All who went through the vaccination rollout in Vienna, particularly the main venue at the Austria Centre over the Danube, were right to enthuse about the organization, speed and efficiency. In short, Sie haben dass gemanaged.


After the long lockdown from November 2020 to May 2021, my local pub Koci went through a quite breathtaking transformation. Where once was a bog standard, traditional Gasthaus (mediocre food, fake tree and with a nod to nobody in particular, a Bitcoin machine), now stands a sleek, modern version of a three-star hotel bar. However, progress is progress and now I pleasingly have the third place in Vienna that doesn’t ask to see my Covid passport (freshly anointed with the third jab) or bring me the menu because they already know what I am drinking and where my political allegiances lie. (Second place to Café Stein in the 9th district – see below. Tastefully consistent although they need to ditch that music which reinterprets classic rock or pop songs as easy-listening, insipid ballads.)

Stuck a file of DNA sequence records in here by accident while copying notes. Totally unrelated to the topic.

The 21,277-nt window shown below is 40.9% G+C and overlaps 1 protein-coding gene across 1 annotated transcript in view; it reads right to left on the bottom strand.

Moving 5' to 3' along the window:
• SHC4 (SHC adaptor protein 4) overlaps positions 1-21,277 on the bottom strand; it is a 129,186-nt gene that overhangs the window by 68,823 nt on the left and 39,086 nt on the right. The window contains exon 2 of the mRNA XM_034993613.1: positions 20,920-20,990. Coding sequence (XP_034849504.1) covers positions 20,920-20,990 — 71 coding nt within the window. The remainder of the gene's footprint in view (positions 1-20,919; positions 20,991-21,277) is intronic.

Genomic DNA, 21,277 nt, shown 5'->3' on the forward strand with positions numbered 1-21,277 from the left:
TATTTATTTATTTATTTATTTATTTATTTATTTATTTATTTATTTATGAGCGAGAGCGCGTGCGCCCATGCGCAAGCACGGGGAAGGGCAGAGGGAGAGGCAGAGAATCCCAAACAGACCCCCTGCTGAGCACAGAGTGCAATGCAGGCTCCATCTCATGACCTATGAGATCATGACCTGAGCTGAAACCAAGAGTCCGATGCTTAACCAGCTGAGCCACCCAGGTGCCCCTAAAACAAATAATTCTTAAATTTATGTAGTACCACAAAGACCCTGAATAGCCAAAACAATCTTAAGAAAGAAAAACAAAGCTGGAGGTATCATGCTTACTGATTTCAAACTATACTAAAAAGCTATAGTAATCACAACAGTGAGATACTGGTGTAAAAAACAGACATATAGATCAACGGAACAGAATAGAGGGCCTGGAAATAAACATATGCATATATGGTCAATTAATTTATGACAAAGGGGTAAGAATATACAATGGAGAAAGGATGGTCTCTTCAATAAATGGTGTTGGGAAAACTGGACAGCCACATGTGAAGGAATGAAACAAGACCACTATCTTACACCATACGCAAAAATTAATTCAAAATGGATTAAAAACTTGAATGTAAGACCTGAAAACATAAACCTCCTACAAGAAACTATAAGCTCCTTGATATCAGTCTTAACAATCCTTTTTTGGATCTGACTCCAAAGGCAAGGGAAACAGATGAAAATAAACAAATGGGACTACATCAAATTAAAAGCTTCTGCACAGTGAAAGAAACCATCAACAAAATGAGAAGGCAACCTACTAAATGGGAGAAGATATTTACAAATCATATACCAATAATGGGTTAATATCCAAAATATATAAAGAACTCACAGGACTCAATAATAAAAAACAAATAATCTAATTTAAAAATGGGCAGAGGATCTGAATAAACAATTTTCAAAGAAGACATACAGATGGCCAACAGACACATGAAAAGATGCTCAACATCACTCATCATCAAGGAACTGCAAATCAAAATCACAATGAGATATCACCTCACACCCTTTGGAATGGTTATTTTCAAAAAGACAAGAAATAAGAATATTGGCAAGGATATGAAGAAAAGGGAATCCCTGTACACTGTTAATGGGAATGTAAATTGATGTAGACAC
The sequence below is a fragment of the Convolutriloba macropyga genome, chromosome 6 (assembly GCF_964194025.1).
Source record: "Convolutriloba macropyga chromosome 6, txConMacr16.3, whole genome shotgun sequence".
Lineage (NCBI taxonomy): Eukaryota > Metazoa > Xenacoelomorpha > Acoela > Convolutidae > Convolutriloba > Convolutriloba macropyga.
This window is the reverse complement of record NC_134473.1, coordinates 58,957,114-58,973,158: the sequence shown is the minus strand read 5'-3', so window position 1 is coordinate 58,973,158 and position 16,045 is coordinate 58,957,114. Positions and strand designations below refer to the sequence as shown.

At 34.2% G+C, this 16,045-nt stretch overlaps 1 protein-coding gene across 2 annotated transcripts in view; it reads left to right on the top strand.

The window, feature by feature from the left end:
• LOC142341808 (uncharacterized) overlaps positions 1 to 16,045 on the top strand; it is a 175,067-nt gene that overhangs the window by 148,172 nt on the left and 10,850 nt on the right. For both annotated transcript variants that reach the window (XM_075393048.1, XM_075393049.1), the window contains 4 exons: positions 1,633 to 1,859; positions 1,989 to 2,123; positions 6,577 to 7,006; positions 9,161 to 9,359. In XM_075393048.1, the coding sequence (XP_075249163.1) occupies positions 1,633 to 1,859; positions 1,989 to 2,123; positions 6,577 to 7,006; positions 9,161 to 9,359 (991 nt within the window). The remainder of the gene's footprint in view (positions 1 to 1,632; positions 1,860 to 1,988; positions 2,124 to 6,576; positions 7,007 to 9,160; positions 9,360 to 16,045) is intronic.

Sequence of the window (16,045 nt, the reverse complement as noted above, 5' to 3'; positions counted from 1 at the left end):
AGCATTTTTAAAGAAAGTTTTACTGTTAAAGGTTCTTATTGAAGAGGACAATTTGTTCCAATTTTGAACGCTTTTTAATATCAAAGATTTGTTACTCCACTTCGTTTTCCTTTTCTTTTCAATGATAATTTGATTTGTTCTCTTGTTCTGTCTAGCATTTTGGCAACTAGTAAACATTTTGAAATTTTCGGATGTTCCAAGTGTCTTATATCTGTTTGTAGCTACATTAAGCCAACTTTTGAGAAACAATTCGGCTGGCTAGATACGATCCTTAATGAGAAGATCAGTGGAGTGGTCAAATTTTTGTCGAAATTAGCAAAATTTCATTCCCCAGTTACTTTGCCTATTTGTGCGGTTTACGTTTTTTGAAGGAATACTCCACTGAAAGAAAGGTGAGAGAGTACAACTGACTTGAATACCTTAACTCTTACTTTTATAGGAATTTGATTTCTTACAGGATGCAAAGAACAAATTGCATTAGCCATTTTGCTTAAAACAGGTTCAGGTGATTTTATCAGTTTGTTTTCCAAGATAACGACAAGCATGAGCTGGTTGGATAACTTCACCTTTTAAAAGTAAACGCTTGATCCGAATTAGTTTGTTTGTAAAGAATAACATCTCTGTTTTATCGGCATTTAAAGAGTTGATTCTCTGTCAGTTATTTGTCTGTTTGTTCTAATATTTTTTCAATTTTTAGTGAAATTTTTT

The 17th and 18th district of our great metropolis might be the most desirable places to live according to a recent newspaper report (commissioned by the district chiefs of the 17th and 18th districts), but my pick is the 11th, Simmering, which I always call Semmering (a mountain 100 km away). It has the best music instrument shop in Vienna (Klangfarbe), the best art supply shop in Vienna (Boesner, a short walk from the last station on the underground line U3) and it is our new venue of choice for swimming (Simmeringerbad), lockdowns notwithstanding. And golly, the district, as the Duchess of Argyll might quip, is huge!


No new places, just good places: a chance to revisit – I think – the most authentic Italian restaurant in the first district, perhaps in Vienna: Xpedit (Wiesingerstrasse number 6). Also, at the height of summer dodging the lockdowns, Zum Alten Beisl in the 10th district. In a word, fabulous inner courtyard with fabulous food, only metres from the madness of ice-cream parlour Tichy and the hustle and bustle that is Reumannplatz in high summer.  

And on that note. Ich wünsche Dir, Euch, Ihnen einen Guten Rutsch. See you in 2022 and my heartfelt thanks for reading this far. All comments, suggestions, criticisms and concerns should be sent to: Mr H. Kickl, 1080 Vienna.

© 2021 RJ Barratt